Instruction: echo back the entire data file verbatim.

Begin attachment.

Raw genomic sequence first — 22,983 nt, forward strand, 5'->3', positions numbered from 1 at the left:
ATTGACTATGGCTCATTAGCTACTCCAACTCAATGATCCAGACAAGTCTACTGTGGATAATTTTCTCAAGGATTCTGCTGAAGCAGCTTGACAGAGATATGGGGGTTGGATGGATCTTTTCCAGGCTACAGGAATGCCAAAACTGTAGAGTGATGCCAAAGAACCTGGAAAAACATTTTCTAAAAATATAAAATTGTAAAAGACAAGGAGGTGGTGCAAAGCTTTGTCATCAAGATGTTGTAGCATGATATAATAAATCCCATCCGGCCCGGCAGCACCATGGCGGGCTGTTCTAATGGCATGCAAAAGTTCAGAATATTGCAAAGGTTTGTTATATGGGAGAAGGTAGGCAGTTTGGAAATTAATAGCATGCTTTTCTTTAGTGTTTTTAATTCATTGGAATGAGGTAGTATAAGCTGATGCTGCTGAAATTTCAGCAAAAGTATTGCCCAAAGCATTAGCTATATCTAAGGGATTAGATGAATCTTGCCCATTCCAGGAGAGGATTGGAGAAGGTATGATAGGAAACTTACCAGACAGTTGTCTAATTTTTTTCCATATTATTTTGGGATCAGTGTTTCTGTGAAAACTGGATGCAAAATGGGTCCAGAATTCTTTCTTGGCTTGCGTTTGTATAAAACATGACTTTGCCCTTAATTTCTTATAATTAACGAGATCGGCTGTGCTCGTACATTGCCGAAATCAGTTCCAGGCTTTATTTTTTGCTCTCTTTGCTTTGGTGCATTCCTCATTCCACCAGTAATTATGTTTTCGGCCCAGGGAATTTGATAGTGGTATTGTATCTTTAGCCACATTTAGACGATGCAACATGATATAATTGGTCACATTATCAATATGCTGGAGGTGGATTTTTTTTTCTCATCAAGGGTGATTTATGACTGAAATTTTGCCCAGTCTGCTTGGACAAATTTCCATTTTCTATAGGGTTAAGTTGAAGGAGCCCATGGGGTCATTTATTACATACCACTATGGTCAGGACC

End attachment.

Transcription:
Raw genomic sequence first — 22,983 nt, forward strand, 5'->3', positions numbered from 1 at the left:
ATTGACTATGGCTCATTAGCTACTCCAACTCAATGATCCAGACAAGTCTACTGTGGATAATTTTCTCAAGGATTCTGCTGAAGCAGCTTGACAGAGATATGGGGGTTGGATGGATCTTTTCCAGGCTACAGGAATGCCAAAACTGTAGAGTGATGCCAAAGAACCTGGAAAAACATTTTCTAAAAATATAAAATTGTAAAAGACAAGGAGGTGGTGCAAAGCTTTGTCATCAAGATGTTGTAGCATGATATAATAAATCCCATCCGGCCCGGCAGCACCATGGCGGGCTGTTCTAATGGCATGCAAAAGTTCAGAATATTGCAAAGGTTTGTTATATGGGAGAAGGTAGGCAGTTTGGAAATTAATAGCATGCTTTTCTTTAGTGTTTTTAATTCATTGGAATGAGGTAGTATAAGCTGATGCTGCTGAAATTTCAGCAAAAGTATTGCCCAAAGCATTAGCTATATCTAAGGGATTAGATGAATCTTGCCCATTCCAGGAGAGGATTGGAGAAGGTATGATAGGAAACTTACCAGACAGTTGTCTAATTTTTTTCCATATTATTTTGGGATCAGTGTTTCTGTGAAAACTGGATGCAAAATGGGTCCAGAATTCTTTCTTGGCTTGCGTTTGTATAAAACATGACTTTGCCCTTAATTTCTTATAATTAACGAGATCGGCTGTGCTCGTACATTGCCGAAATCAGTTCCAGGCTTTATTTTTTGCTCTCTTTGCTTTGGTGCATTCCTCATTCCACCAGTAATTATGTTTTCGGCCCAGGGAATTTGATAGTGGTATTGTATCTTTAGCCACATTTAGACGATGCAACATGATATAATTGGTCACATTATCAATATGCTGGAGGTGGATTTTTTTTTCTCATCAAGGGTGATTTATGACTGAAATTTTGCCCAGTCTGCTTGGACAAATTTCCATTTTCTATAGGGTTAAGTTGAAGGAGCCCATGGGGTCATTTATTACATACCACTATGGTCAGGACC